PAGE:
PLATTSBURGH — Republican candidate for congress Matt Doheny says finding doctors is still a vital issue for the North Country health-care community.
“Attracting and retaining medical talent in this area is critical,” he said during a recent tour of area health-care facilities in Plattsburgh.
“It can be tough, but we have a good quality of life in this area, and that is why it is so important that health care be a robust industry.”
Doheny’s stop in Plattsburgh was part of his summer 50 Businesses in 50 Days tour, during which he is visiting sites in the 12-county 21st District to learn about various issues.
Earlier this month, he spent time visiting farms and other sites to learn more about agriculture.
Doheny, a Republican from Watertown, is running to unseat incumbent Democrat Bill Owens of Plattsburgh.
“This (health care) is fundamentally important, especially for facilities in rural areas,” he said.
“That is why we are doing a lot of listening and learning so we can be ready to help.”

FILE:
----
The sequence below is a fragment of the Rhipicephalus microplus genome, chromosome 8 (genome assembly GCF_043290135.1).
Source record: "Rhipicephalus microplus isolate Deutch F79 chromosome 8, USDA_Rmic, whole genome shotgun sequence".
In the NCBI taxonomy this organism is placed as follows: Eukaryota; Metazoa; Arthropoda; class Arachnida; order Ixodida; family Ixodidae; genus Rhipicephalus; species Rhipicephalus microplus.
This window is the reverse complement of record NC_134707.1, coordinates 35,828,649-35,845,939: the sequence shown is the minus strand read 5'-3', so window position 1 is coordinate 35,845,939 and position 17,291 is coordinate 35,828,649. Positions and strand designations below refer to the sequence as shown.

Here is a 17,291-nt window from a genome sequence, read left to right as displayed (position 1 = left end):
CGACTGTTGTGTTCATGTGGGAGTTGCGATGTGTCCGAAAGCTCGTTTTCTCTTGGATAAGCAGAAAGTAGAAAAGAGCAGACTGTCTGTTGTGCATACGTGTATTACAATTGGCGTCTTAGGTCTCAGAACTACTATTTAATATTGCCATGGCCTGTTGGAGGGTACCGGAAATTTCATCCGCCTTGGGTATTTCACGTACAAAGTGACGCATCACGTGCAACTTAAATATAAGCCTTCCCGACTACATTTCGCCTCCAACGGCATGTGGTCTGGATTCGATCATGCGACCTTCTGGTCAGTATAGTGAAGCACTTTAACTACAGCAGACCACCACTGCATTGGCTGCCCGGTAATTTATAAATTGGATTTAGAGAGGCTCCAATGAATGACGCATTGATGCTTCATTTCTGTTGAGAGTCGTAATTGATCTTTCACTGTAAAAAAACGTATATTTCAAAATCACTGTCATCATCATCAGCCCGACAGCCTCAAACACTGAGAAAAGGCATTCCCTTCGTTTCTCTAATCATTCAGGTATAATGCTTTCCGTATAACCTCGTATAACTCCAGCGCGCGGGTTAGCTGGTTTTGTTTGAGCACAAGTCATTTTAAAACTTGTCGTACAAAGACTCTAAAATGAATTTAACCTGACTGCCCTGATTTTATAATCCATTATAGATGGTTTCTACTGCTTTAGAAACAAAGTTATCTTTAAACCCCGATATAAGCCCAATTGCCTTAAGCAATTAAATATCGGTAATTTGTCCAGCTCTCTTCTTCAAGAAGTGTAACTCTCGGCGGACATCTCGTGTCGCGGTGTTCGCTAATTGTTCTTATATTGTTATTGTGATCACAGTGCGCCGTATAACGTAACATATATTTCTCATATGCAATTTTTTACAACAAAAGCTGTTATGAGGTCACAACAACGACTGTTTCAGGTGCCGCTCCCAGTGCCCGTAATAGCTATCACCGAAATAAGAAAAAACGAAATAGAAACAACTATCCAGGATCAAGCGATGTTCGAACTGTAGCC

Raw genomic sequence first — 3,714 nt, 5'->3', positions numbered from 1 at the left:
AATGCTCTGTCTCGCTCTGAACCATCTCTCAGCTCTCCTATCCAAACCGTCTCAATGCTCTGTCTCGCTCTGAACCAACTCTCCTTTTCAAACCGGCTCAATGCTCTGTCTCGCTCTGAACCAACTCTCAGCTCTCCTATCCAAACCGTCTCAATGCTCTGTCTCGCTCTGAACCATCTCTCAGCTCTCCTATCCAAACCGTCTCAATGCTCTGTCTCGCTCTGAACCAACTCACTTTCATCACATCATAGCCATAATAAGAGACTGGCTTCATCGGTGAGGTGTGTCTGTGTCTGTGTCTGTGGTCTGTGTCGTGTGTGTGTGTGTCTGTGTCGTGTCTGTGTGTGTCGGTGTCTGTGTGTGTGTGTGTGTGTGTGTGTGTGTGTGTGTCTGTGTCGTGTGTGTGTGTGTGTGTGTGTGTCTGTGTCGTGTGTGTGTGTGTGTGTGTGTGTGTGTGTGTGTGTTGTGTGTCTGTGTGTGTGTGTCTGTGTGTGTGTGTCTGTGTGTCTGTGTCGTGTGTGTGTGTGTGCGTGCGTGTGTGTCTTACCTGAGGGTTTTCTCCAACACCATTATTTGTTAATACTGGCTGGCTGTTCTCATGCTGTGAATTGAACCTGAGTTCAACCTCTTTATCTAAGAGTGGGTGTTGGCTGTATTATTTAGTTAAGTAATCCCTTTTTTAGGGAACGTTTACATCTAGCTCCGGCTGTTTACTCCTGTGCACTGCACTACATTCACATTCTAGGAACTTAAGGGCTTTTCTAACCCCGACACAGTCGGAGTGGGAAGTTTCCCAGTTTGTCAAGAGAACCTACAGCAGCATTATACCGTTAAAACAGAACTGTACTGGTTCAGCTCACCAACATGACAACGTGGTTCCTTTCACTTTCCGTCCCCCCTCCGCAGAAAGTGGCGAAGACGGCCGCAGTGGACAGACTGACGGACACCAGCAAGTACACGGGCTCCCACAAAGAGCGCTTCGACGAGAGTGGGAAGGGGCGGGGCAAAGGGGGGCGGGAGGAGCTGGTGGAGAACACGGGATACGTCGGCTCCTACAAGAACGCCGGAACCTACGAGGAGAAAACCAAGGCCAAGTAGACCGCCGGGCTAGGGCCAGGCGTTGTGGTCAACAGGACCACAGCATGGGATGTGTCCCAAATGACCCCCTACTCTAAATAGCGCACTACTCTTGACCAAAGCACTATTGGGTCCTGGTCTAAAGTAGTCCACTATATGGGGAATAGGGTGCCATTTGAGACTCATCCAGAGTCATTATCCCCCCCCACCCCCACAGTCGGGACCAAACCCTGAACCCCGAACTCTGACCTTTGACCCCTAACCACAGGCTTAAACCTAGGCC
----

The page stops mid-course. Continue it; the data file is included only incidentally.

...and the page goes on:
Aside from recruitment and retention of doctors, Doheny said he is also learning from health-care providers that proper reimbursement is also at the top of their list.
“That’s always a big concern,” he said.
Owens has taken heat from Doheny for supporting the Affordable Healthcare Act, known as Obamacare, which was approved by Congress two years ago.
He said that recruiting and keeping doctors has been an issue for rural areas for a long time.
“Every major hospital in the region has had a physician-recruitment plan for the past 20 years,” Owens said. “It clearly has been a problem for about 20 years, and it is unrelated to the Affordable Healthcare Act.”
As for reimbursement issues, Owens, who served as counsel to CVPH Medical Center in Plattsburgh for several years, said a major problem is that hospitals and doctors often do not get reimbursed when they have to treat people who are uninsured.
Obamacare, which will require everyone to have health insurance, should help with that problem, Owens said.
“The remedy is make sure people are insured so hospitals and doctors can get paid,” he said.
Doheny said that in talking to people in the district about Obamacare, he hears many worries.
“There is concern that it could affect their bottom line, but I think people are still sifting through it,” he said.
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